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Windows 7: Different in File Size & Size on Disk

08 Apr 2010   #11

XP Pro SP3 X86 / Win7 Pro X86
 
 

Quote   Quote: Originally Posted by iUnique View Post
But the prob is, I was moving the file, not copying the file... when I checked back the original hard drive, the file is gone.. but it present in the destination hard drive... have same file size (as what I have remembered)... But I'm getting suspicious about the file size & size on disk... By the way, the file is .iso, when I opened it with PowerISO, I get no error message... It means that there's no prob at all, am I right?

So, the file is actually normal, right?
That's very hard to say... If it's an ISO see if PowerISO can extract it without error... merely opening it only verifies the internal directory.

If you can confirm the file is OK... then the disparity in size and disk usage is not a problem... Simply defragment the disk.

My System SpecsSystem Spec
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08 Apr 2010   #12

Windows 7 Professional x64
 
 

Quote   Quote: Originally Posted by arkhi View Post
EDIT: Considering the power outage, try doing a chkdsk /f and see if it find errors, else you'll have to copy the files all over again.

-Original post by me:
Two possibilities: Compression using the default windows .zip interface and sector size. I would go with the latter. It's like this:

Compression is fairly easy to explain. "Size" dictates what the actual size is, and the "size on disk" dictates how much space it is occupying the hard disk after being squished in to a very small size.

Sectors are a bit more complicated. Your hard drive is divided in to many, many things. The smallest and most important are the sectors. Think of sectors as honeycombs in a bee's hive. They combine together to form an actual hive of honey.

Now, Windows 7 has a default sector size of 4KB. That means that for every block of data, it divides it into a 4KB pieces. Now if you have a 6KB file, the first 4KB will occupy sector 1. The next 2KB will occupy sector 2. You cannot add another file on sector 2 since it is already occupied by a file. Considering that, file 1 is actually occupying 8KB even though it is only 6KB.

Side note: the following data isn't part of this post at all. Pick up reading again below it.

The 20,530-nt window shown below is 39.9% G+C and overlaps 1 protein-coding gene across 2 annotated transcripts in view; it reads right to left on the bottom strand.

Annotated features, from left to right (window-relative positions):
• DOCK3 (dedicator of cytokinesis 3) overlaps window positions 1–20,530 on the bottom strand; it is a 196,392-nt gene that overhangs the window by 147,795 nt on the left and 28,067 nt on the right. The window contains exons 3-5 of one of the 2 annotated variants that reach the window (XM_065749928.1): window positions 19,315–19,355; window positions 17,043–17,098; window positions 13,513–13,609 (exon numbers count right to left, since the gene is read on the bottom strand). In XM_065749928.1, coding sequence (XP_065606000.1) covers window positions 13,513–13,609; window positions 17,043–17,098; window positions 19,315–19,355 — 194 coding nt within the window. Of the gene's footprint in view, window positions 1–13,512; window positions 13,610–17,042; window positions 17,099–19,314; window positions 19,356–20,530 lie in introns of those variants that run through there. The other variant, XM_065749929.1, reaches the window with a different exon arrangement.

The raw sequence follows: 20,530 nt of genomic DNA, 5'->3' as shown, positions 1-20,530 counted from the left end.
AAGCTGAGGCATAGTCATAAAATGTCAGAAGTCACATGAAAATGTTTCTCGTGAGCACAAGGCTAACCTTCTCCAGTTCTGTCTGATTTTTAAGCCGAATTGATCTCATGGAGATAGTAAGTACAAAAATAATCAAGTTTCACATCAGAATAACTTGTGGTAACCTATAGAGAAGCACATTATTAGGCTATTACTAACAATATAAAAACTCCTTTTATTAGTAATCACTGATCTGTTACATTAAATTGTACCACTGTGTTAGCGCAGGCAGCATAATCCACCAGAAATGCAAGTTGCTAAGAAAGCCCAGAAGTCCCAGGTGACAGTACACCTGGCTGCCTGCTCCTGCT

To give you an example, I'll show you a screenshot of my PC. My sector size is at 32KB (the bigger, the better in performance :P)


See how even if it's 1 byte it takes up 32KB? It's because of my sector size.


That's a loss of 32,767 bytes. Of course, the effect stacks up. Now see what happens when I copy that file 237 times.



Hopefully that should give you a basic understaning on why there's a big difference on "Size" and "Size on disk".
Very informative arkhi!

How could you change the sector size?
My System SpecsSystem Spec
08 Apr 2010   #13

XP Pro SP3 X86 / Win7 Pro X86
 
 

Quote   Quote: Originally Posted by Jonathan_King View Post
Very informative arkhi!
How could you change the sector size?
You cannot change the sector size of the disk that's hard-coded at the factory.
Currently hard disk sectors are 512 Bytes. The new Advanced format disks will be 4k sectors.

You CAN change the cluster size (number of sectors per allocation unit) when you format...


Moreover; larger cluster sizes do NOT give better performance... they simply waste disk space.
My System SpecsSystem Spec
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08 Apr 2010   #14

Windows 2000 5.0 Build 2195
 
 

Quote   Quote: Originally Posted by CommonTater View Post
Quote   Quote: Originally Posted by Jonathan_King View Post
Very informative arkhi!
How could you change the sector size?
You cannot change the sector size of the disk that's hard-coded at the factory.
Currently hard disk sectors are 512 Bytes. The new Advanced format disks will be 4k sectors.

You CAN change the cluster size (number of sectors per allocation unit) when you format...


Moreover; larger cluster sizes do NOT give better performance... they simply waste disk space.
Oops, forgot I confused clusters with sectors. Anyway, they DO increase performance, more especially on a setup with huge files. I believe the most should be at 32k as 64k would be too much.

@Jonathan_King
You have to do it at initial setup via command prompt with diskpart or "format /a:32k"
My System SpecsSystem Spec
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 Different in File Size & Size on Disk




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